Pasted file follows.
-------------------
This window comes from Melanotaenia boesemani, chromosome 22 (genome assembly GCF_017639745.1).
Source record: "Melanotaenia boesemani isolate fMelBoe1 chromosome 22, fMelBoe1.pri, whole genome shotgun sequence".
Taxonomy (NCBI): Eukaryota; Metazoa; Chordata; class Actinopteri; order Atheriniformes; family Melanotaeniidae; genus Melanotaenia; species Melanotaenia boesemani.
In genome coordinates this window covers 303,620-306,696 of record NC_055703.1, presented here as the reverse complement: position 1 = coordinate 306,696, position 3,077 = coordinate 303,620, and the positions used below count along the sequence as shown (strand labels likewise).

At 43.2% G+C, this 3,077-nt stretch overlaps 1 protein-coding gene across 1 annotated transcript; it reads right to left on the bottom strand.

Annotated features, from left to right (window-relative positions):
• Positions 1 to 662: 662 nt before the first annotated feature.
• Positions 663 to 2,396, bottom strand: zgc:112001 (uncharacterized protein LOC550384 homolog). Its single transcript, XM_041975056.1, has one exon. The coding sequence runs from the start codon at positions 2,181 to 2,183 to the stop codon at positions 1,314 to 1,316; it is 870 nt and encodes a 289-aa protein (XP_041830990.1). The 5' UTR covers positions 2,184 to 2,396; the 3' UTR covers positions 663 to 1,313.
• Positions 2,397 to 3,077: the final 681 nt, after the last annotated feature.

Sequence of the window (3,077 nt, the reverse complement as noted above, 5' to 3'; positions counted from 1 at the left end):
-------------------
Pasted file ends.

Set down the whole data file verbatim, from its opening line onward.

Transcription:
This window comes from Melanotaenia boesemani, chromosome 22 (genome assembly GCF_017639745.1).
Source record: "Melanotaenia boesemani isolate fMelBoe1 chromosome 22, fMelBoe1.pri, whole genome shotgun sequence".
Taxonomy (NCBI): Eukaryota; Metazoa; Chordata; class Actinopteri; order Atheriniformes; family Melanotaeniidae; genus Melanotaenia; species Melanotaenia boesemani.
In genome coordinates this window covers 303,620-306,696 of record NC_055703.1, presented here as the reverse complement: position 1 = coordinate 306,696, position 3,077 = coordinate 303,620, and the positions used below count along the sequence as shown (strand labels likewise).

At 43.2% G+C, this 3,077-nt stretch overlaps 1 protein-coding gene across 1 annotated transcript; it reads right to left on the bottom strand.

Annotated features, from left to right (window-relative positions):
• Positions 1 to 662: 662 nt before the first annotated feature.
• Positions 663 to 2,396, bottom strand: zgc:112001 (uncharacterized protein LOC550384 homolog). Its single transcript, XM_041975056.1, has one exon. The coding sequence runs from the start codon at positions 2,181 to 2,183 to the stop codon at positions 1,314 to 1,316; it is 870 nt and encodes a 289-aa protein (XP_041830990.1). The 5' UTR covers positions 2,184 to 2,396; the 3' UTR covers positions 663 to 1,313.
• Positions 2,397 to 3,077: the final 681 nt, after the last annotated feature.

Sequence of the window (3,077 nt, the reverse complement as noted above, 5' to 3'; positions counted from 1 at the left end):